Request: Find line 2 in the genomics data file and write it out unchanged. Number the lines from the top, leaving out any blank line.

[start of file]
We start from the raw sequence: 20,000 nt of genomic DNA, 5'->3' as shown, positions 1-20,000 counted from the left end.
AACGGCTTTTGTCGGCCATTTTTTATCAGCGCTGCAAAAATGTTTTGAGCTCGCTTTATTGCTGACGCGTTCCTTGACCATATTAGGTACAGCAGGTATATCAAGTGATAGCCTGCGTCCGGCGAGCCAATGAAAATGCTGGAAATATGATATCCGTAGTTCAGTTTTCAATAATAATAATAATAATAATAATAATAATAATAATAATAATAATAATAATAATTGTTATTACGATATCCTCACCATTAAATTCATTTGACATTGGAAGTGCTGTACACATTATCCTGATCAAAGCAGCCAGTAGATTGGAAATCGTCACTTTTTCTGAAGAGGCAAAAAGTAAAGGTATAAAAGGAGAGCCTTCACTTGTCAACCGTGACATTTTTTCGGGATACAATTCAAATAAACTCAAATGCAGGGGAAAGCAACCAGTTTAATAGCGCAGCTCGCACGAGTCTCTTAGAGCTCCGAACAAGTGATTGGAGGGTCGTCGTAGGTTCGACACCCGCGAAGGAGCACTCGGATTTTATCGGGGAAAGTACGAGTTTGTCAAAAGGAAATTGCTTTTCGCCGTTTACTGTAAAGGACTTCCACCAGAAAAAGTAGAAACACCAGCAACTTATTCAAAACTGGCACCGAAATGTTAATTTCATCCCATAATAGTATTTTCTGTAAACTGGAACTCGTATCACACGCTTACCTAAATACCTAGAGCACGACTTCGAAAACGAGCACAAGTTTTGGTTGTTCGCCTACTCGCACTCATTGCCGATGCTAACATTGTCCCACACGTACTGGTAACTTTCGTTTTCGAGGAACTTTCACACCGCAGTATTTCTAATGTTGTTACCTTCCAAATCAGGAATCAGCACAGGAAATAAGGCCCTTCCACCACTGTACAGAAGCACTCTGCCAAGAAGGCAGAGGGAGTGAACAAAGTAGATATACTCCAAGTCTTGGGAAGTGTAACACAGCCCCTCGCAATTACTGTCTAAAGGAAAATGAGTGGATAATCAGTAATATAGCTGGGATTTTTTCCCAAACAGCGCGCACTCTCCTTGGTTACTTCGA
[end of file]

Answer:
AACGGCTTTTGTCGGCCATTTTTTATCAGCGCTGCAAAAATGTTTTGAGCTCGCTTTATTGCTGACGCGTTCCTTGACCATATTAGGTACAGCAGGTATATCAAGTGATAGCCTGCGTCCGGCGAGCCAATGAAAATGCTGGAAATATGATATCCGTAGTTCAGTTTTCAATAATAATAATAATAATAATAATAATAATAATAATAATAATAATAATAATAATTGTTATTACGATATCCTCACCATTAAATTCATTTGACATTGGAAGTGCTGTACACATTATCCTGATCAAAGCAGCCAGTAGATTGGAAATCGTCACTTTTTCTGAAGAGGCAAAAAGTAAAGGTATAAAAGGAGAGCCTTCACTTGTCAACCGTGACATTTTTTCGGGATACAATTCAAATAAACTCAAATGCAGGGGAAAGCAACCAGTTTAATAGCGCAGCTCGCACGAGTCTCTTAGAGCTCCGAACAAGTGATTGGAGGGTCGTCGTAGGTTCGACACCCGCGAAGGAGCACTCGGATTTTATCGGGGAAAGTACGAGTTTGTCAAAAGGAAATTGCTTTTCGCCGTTTACTGTAAAGGACTTCCACCAGAAAAAGTAGAAACACCAGCAACTTATTCAAAACTGGCACCGAAATGTTAATTTCATCCCATAATAGTATTTTCTGTAAACTGGAACTCGTATCACACGCTTACCTAAATACCTAGAGCACGACTTCGAAAACGAGCACAAGTTTTGGTTGTTCGCCTACTCGCACTCATTGCCGATGCTAACATTGTCCCACACGTACTGGTAACTTTCGTTTTCGAGGAACTTTCACACCGCAGTATTTCTAATGTTGTTACCTTCCAAATCAGGAATCAGCACAGGAAATAAGGCCCTTCCACCACTGTACAGAAGCACTCTGCCAAGAAGGCAGAGGGAGTGAACAAAGTAGATATACTCCAAGTCTTGGGAAGTGTAACACAGCCCCTCGCAATTACTGTCTAAAGGAAAATGAGTGGATAATCAGTAATATAGCTGGGATTTTTTCCCAAACAGCGCGCACTCTCCTTGGTTACTTCGA